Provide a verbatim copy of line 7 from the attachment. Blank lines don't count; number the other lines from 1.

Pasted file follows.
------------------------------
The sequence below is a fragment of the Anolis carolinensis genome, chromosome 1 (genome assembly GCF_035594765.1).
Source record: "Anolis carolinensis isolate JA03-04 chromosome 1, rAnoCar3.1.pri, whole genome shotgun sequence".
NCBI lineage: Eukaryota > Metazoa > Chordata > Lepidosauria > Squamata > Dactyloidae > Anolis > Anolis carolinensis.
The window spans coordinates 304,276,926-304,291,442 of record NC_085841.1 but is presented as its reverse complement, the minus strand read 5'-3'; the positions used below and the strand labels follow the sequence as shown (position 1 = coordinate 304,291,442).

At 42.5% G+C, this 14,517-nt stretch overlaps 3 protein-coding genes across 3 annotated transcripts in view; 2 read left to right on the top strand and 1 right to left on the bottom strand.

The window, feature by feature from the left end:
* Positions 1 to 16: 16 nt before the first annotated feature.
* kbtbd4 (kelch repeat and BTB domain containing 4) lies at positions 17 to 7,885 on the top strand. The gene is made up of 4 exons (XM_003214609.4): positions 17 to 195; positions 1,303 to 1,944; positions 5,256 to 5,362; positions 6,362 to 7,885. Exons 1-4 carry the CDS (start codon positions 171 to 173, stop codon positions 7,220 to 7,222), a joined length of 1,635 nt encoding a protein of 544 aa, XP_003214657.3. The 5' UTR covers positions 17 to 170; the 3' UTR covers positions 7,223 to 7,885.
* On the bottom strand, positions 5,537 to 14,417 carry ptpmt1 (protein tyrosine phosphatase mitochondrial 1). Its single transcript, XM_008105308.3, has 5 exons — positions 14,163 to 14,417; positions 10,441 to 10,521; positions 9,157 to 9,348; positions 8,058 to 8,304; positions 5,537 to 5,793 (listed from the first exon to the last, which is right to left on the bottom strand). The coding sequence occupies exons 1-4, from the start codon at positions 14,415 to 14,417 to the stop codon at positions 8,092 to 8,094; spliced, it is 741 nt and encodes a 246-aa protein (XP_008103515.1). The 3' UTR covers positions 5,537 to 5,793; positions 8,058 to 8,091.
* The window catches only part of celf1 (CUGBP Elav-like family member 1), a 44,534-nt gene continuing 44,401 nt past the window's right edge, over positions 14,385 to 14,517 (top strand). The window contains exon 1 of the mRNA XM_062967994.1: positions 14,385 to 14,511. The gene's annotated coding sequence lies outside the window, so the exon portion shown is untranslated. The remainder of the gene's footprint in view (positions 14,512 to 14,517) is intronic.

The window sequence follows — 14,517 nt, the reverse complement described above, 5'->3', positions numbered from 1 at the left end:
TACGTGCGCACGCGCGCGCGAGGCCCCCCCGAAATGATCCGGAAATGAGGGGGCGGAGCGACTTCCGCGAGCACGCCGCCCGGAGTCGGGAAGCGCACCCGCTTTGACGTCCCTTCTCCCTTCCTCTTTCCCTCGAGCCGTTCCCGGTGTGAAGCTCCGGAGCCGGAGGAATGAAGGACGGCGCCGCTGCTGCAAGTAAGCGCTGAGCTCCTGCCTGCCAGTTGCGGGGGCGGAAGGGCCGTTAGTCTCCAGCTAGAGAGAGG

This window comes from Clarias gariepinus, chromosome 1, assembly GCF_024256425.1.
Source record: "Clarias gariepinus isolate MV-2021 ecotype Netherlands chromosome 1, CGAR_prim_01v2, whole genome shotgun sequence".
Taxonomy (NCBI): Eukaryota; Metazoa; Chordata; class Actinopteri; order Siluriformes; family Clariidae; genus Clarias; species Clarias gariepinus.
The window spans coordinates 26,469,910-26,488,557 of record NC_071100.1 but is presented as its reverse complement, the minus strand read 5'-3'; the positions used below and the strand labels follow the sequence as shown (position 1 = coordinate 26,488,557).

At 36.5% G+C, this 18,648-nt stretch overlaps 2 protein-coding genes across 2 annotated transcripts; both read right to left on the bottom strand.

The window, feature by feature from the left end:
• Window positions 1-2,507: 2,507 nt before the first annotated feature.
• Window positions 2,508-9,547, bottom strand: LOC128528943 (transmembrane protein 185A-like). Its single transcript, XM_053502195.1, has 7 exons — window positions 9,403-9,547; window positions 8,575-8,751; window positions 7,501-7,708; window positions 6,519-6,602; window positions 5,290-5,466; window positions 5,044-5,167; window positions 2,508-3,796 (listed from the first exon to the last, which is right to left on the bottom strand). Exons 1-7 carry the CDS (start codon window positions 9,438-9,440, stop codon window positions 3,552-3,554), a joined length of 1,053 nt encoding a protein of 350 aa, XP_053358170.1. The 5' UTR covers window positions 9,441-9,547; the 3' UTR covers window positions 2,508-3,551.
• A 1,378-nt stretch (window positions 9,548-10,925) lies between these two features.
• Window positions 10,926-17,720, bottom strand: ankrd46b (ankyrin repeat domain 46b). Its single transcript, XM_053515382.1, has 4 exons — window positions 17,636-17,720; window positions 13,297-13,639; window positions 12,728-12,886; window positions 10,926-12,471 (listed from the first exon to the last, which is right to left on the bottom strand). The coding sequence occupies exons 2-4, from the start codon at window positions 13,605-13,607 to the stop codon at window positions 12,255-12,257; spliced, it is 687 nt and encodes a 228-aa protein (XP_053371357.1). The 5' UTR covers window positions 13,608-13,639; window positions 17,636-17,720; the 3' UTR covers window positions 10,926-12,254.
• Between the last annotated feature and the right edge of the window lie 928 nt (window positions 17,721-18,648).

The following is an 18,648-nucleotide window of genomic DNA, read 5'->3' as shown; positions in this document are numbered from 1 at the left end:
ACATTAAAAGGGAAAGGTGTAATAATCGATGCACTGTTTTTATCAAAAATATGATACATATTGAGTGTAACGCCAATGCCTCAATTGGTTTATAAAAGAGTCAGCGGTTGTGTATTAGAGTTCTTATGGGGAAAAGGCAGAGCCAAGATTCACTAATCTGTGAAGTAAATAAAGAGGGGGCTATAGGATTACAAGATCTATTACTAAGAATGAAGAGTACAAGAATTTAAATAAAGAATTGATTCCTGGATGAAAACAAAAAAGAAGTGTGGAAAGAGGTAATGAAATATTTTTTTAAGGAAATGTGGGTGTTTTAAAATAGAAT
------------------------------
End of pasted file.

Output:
* Positions 1 to 16: 16 nt before the first annotated feature.